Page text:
On his new album, “Rusted Heart,” Rob Thomsett tries to track the stages of a human heart. The work is a departure from Thomsett’s previous releases because Thomsett plays most of the instruments himself. The lonely, introspective nature of the work is reflected in the soundscape.
Rob Thomsett and “Rusted Heart”
Rob Thomsett is an Australian musician who is probably best known for his work from the 1970s, “Yaraandoo/Hara.” Thomsett’s brilliant approach to rock/jazz fusion is appreciated by critics and fans alike. But it seems that no matter how good his work, Thomsett, keeps his projects small–small pressings, limited release. Still, his work seems to catch the notice of the right people. It is as though Thomsett is just enough under the radar to earn the respect of music snobs. However, after reading his website, Thomsett’s micro approach has larger implications.
Thomsett seems more concerned with connecting with ardent and loyal fans. On his website, he has CDs to give away to anyone who wants a copy. Those copies are free. All Thomsett wants in return is feedback and for listeners to promise to share his music with friends. “Music is about connecting…” Thomsett writes.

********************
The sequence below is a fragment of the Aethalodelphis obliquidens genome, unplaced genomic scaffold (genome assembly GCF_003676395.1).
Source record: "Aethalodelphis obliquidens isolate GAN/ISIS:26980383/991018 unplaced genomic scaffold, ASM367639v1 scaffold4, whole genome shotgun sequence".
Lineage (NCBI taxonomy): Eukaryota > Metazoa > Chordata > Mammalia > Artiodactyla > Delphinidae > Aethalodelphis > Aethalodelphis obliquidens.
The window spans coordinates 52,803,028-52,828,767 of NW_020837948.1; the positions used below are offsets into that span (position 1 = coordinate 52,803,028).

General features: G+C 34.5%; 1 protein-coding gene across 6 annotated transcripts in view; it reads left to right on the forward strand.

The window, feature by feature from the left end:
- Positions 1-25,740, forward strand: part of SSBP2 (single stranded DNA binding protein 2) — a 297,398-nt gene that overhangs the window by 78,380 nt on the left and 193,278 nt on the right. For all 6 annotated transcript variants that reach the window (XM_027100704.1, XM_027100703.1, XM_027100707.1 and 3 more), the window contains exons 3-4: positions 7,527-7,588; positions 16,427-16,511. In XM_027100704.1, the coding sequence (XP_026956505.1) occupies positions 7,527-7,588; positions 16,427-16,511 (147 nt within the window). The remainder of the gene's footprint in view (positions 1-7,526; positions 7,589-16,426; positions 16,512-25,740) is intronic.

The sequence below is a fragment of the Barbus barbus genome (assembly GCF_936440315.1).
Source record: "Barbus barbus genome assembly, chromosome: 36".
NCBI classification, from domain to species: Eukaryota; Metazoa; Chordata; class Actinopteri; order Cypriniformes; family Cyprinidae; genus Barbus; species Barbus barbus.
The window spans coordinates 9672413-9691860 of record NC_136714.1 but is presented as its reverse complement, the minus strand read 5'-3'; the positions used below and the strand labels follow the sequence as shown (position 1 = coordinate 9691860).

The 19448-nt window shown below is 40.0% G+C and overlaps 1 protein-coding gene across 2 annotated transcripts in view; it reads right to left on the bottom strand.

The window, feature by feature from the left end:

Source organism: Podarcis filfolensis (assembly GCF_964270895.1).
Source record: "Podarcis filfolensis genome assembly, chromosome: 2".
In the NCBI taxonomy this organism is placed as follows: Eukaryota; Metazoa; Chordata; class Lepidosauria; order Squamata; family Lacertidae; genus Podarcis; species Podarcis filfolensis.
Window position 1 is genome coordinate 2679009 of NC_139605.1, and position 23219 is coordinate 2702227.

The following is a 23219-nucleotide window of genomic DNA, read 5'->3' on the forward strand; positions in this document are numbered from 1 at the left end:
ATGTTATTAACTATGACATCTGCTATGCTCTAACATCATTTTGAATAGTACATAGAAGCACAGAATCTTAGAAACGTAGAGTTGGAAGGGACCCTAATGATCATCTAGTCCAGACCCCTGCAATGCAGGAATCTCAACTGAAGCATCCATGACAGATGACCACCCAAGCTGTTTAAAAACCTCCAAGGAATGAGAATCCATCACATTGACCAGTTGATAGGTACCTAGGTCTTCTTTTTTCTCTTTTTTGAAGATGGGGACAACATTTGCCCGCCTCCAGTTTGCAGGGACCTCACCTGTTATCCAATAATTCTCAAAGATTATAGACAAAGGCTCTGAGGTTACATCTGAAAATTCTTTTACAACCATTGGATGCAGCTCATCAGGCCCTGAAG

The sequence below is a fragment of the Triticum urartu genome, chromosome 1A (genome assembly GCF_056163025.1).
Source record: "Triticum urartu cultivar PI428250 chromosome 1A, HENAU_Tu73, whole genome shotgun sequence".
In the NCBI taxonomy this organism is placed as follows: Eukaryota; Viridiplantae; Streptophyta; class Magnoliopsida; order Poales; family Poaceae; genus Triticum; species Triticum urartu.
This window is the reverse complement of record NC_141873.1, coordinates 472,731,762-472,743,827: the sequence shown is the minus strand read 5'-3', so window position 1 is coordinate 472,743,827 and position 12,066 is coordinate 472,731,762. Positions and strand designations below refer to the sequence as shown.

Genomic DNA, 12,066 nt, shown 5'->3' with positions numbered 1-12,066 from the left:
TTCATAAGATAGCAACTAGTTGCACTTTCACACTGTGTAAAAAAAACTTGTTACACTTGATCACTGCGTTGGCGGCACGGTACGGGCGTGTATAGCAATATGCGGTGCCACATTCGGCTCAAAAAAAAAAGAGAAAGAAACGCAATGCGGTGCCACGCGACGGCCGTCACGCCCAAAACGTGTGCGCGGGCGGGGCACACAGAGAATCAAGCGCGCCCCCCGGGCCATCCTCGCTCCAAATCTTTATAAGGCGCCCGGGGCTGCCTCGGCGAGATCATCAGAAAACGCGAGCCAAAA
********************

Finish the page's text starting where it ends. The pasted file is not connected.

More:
There is something lonely and earnest about Thomsett’s way of connecting with listeners. In contemporary times there exists sometimes a feeling of disconnect. In his unique way, Thomsett appears to address this problem. By giving away free CDs in return for a review and a promise to share it, Thomsett is making new connections in a deeper way.
“The New Heart”
Every song on “The Rusted Heart” is titled with a description of a human heart. The album begins with “The New Heart.” The soundscape is gentle, no drums, or at least they are not used in the usual way. Synthesizers and high-pitched, soft chimes bleat over and over. The synthesizer makes sounds like atmosphere, perhaps like a fetus would hear in utero. The sound is inviting and sweet. And, just like innocence, it is fleeting.
There are 13 songs in this cycle that includes “The Liberated Heart,” “The Angry Heart,” and so on, until at the end of life there arrives “The Rusted Heart.” Not surprisingly, the older, disenfranchised hearts’ songs have more rock elements. Guitars cry, and drums pound, and the human of Thomsett’s imagination grows older.
Thomsett’s concept is interesting and the music is played skillfully. This is jazz fusion done well, and the idea behind it makes listeners think.